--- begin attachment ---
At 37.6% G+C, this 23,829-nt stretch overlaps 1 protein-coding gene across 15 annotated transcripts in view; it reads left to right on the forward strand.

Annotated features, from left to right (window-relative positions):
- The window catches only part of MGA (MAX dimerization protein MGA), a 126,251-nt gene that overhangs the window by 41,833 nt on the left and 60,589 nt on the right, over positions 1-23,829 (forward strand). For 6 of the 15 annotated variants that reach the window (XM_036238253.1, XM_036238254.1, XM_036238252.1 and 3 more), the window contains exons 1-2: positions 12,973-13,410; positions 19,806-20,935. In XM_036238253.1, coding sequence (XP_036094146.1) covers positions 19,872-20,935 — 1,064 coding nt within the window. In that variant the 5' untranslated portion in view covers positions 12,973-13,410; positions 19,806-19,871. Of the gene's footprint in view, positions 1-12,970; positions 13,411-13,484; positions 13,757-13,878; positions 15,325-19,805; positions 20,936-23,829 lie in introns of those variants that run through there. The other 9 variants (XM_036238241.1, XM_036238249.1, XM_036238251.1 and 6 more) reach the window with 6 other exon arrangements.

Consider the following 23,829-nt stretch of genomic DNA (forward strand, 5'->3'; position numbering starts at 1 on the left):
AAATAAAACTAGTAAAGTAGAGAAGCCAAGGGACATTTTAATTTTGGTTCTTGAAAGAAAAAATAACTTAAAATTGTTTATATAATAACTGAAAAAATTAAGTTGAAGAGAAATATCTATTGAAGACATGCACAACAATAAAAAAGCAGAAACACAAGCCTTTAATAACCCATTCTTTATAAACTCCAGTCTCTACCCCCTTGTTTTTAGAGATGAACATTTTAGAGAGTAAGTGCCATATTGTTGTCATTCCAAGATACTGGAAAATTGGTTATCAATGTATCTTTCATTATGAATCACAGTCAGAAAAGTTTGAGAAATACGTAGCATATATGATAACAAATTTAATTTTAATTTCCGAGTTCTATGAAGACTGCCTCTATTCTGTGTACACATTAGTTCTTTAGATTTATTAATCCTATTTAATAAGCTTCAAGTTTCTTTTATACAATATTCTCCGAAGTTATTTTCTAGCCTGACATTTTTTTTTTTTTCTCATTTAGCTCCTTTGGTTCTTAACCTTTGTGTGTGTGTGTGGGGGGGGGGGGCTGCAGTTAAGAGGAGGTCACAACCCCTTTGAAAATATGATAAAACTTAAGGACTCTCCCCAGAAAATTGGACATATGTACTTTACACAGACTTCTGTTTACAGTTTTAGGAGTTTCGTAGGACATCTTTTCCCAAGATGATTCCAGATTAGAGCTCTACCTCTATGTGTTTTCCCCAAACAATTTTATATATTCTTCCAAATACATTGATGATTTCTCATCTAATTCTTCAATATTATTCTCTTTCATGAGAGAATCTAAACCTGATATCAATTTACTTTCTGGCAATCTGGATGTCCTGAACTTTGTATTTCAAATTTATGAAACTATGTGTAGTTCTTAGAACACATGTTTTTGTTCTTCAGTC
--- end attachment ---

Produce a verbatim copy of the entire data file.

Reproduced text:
At 37.6% G+C, this 23,829-nt stretch overlaps 1 protein-coding gene across 15 annotated transcripts in view; it reads left to right on the forward strand.

Annotated features, from left to right (window-relative positions):
- The window catches only part of MGA (MAX dimerization protein MGA), a 126,251-nt gene that overhangs the window by 41,833 nt on the left and 60,589 nt on the right, over positions 1-23,829 (forward strand). For 6 of the 15 annotated variants that reach the window (XM_036238253.1, XM_036238254.1, XM_036238252.1 and 3 more), the window contains exons 1-2: positions 12,973-13,410; positions 19,806-20,935. In XM_036238253.1, coding sequence (XP_036094146.1) covers positions 19,872-20,935 — 1,064 coding nt within the window. In that variant the 5' untranslated portion in view covers positions 12,973-13,410; positions 19,806-19,871. Of the gene's footprint in view, positions 1-12,970; positions 13,411-13,484; positions 13,757-13,878; positions 15,325-19,805; positions 20,936-23,829 lie in introns of those variants that run through there. The other 9 variants (XM_036238241.1, XM_036238249.1, XM_036238251.1 and 6 more) reach the window with 6 other exon arrangements.

Consider the following 23,829-nt stretch of genomic DNA (forward strand, 5'->3'; position numbering starts at 1 on the left):
AAATAAAACTAGTAAAGTAGAGAAGCCAAGGGACATTTTAATTTTGGTTCTTGAAAGAAAAAATAACTTAAAATTGTTTATATAATAACTGAAAAAATTAAGTTGAAGAGAAATATCTATTGAAGACATGCACAACAATAAAAAAGCAGAAACACAAGCCTTTAATAACCCATTCTTTATAAACTCCAGTCTCTACCCCCTTGTTTTTAGAGATGAACATTTTAGAGAGTAAGTGCCATATTGTTGTCATTCCAAGATACTGGAAAATTGGTTATCAATGTATCTTTCATTATGAATCACAGTCAGAAAAGTTTGAGAAATACGTAGCATATATGATAACAAATTTAATTTTAATTTCCGAGTTCTATGAAGACTGCCTCTATTCTGTGTACACATTAGTTCTTTAGATTTATTAATCCTATTTAATAAGCTTCAAGTTTCTTTTATACAATATTCTCCGAAGTTATTTTCTAGCCTGACATTTTTTTTTTTTTCTCATTTAGCTCCTTTGGTTCTTAACCTTTGTGTGTGTGTGTGGGGGGGGGGGGCTGCAGTTAAGAGGAGGTCACAACCCCTTTGAAAATATGATAAAACTTAAGGACTCTCCCCAGAAAATTGGACATATGTACTTTACACAGACTTCTGTTTACAGTTTTAGGAGTTTCGTAGGACATCTTTTCCCAAGATGATTCCAGATTAGAGCTCTACCTCTATGTGTTTTCCCCAAACAATTTTATATATTCTTCCAAATACATTGATGATTTCTCATCTAATTCTTCAATATTATTCTCTTTCATGAGAGAATCTAAACCTGATATCAATTTACTTTCTGGCAATCTGGATGTCCTGAACTTTGTATTTCAAATTTATGAAACTATGTGTAGTTCTTAGAACACATGTTTTTGTTCTTCAGTC